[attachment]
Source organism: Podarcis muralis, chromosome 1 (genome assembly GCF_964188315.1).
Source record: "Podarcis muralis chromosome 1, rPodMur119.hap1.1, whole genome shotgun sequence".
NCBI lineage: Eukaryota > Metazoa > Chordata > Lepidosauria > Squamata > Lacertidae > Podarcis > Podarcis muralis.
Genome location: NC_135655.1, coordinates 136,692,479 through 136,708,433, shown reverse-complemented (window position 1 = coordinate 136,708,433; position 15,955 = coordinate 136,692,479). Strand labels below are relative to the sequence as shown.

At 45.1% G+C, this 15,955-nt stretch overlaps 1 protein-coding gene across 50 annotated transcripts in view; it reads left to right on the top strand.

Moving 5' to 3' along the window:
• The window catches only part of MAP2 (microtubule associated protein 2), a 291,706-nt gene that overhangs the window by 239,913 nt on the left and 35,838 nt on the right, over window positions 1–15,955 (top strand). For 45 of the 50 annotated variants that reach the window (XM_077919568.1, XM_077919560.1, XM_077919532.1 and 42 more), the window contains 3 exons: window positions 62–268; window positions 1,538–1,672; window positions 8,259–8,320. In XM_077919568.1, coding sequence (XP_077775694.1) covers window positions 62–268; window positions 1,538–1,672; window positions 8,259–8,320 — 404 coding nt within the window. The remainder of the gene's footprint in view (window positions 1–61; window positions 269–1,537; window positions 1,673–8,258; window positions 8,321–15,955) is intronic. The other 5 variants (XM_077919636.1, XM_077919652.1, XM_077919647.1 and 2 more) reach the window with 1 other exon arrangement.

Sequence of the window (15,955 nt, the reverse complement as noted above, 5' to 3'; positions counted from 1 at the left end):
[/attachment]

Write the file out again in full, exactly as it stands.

Source organism: Podarcis muralis, chromosome 1 (genome assembly GCF_964188315.1).
Source record: "Podarcis muralis chromosome 1, rPodMur119.hap1.1, whole genome shotgun sequence".
NCBI lineage: Eukaryota > Metazoa > Chordata > Lepidosauria > Squamata > Lacertidae > Podarcis > Podarcis muralis.
Genome location: NC_135655.1, coordinates 136,692,479 through 136,708,433, shown reverse-complemented (window position 1 = coordinate 136,708,433; position 15,955 = coordinate 136,692,479). Strand labels below are relative to the sequence as shown.

At 45.1% G+C, this 15,955-nt stretch overlaps 1 protein-coding gene across 50 annotated transcripts in view; it reads left to right on the top strand.

Moving 5' to 3' along the window:
• The window catches only part of MAP2 (microtubule associated protein 2), a 291,706-nt gene that overhangs the window by 239,913 nt on the left and 35,838 nt on the right, over window positions 1–15,955 (top strand). For 45 of the 50 annotated variants that reach the window (XM_077919568.1, XM_077919560.1, XM_077919532.1 and 42 more), the window contains 3 exons: window positions 62–268; window positions 1,538–1,672; window positions 8,259–8,320. In XM_077919568.1, coding sequence (XP_077775694.1) covers window positions 62–268; window positions 1,538–1,672; window positions 8,259–8,320 — 404 coding nt within the window. The remainder of the gene's footprint in view (window positions 1–61; window positions 269–1,537; window positions 1,673–8,258; window positions 8,321–15,955) is intronic. The other 5 variants (XM_077919636.1, XM_077919652.1, XM_077919647.1 and 2 more) reach the window with 1 other exon arrangement.

Sequence of the window (15,955 nt, the reverse complement as noted above, 5' to 3'; positions counted from 1 at the left end):